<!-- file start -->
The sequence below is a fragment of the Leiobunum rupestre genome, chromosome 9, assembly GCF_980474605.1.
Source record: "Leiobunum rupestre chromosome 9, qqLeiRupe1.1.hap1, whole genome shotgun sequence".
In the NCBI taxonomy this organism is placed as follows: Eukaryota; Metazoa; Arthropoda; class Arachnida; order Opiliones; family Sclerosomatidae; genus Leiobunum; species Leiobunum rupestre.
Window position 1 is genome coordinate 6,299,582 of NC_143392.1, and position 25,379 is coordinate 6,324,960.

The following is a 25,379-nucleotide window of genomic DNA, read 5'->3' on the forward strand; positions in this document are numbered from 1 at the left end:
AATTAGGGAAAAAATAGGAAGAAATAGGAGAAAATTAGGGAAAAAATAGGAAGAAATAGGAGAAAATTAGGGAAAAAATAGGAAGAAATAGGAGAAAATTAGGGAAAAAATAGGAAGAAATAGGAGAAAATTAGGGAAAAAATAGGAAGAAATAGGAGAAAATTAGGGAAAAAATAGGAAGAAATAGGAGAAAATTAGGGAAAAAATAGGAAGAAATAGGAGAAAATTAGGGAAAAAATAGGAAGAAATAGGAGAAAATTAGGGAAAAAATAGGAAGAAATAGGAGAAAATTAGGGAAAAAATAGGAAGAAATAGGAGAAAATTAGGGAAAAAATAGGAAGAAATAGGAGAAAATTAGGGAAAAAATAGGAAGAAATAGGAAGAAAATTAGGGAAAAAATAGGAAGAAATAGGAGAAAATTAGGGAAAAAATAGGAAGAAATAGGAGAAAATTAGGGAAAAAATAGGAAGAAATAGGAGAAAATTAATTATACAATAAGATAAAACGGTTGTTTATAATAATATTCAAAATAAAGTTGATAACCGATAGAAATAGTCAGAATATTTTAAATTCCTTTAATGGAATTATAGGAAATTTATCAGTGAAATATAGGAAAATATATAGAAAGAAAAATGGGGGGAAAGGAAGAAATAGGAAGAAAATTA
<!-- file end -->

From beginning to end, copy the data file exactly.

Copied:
The sequence below is a fragment of the Leiobunum rupestre genome, chromosome 9, assembly GCF_980474605.1.
Source record: "Leiobunum rupestre chromosome 9, qqLeiRupe1.1.hap1, whole genome shotgun sequence".
In the NCBI taxonomy this organism is placed as follows: Eukaryota; Metazoa; Arthropoda; class Arachnida; order Opiliones; family Sclerosomatidae; genus Leiobunum; species Leiobunum rupestre.
Window position 1 is genome coordinate 6,299,582 of NC_143392.1, and position 25,379 is coordinate 6,324,960.

The following is a 25,379-nucleotide window of genomic DNA, read 5'->3' on the forward strand; positions in this document are numbered from 1 at the left end:
AATTAGGGAAAAAATAGGAAGAAATAGGAGAAAATTAGGGAAAAAATAGGAAGAAATAGGAGAAAATTAGGGAAAAAATAGGAAGAAATAGGAGAAAATTAGGGAAAAAATAGGAAGAAATAGGAGAAAATTAGGGAAAAAATAGGAAGAAATAGGAGAAAATTAGGGAAAAAATAGGAAGAAATAGGAGAAAATTAGGGAAAAAATAGGAAGAAATAGGAGAAAATTAGGGAAAAAATAGGAAGAAATAGGAGAAAATTAGGGAAAAAATAGGAAGAAATAGGAGAAAATTAGGGAAAAAATAGGAAGAAATAGGAGAAAATTAGGGAAAAAATAGGAAGAAATAGGAGAAAATTAGGGAAAAAATAGGAAGAAATAGGAAGAAAATTAGGGAAAAAATAGGAAGAAATAGGAGAAAATTAGGGAAAAAATAGGAAGAAATAGGAGAAAATTAGGGAAAAAATAGGAAGAAATAGGAGAAAATTAATTATACAATAAGATAAAACGGTTGTTTATAATAATATTCAAAATAAAGTTGATAACCGATAGAAATAGTCAGAATATTTTAAATTCCTTTAATGGAATTATAGGAAATTTATCAGTGAAATATAGGAAAATATATAGAAAGAAAAATGGGGGGAAAGGAAGAAATAGGAAGAAAATTA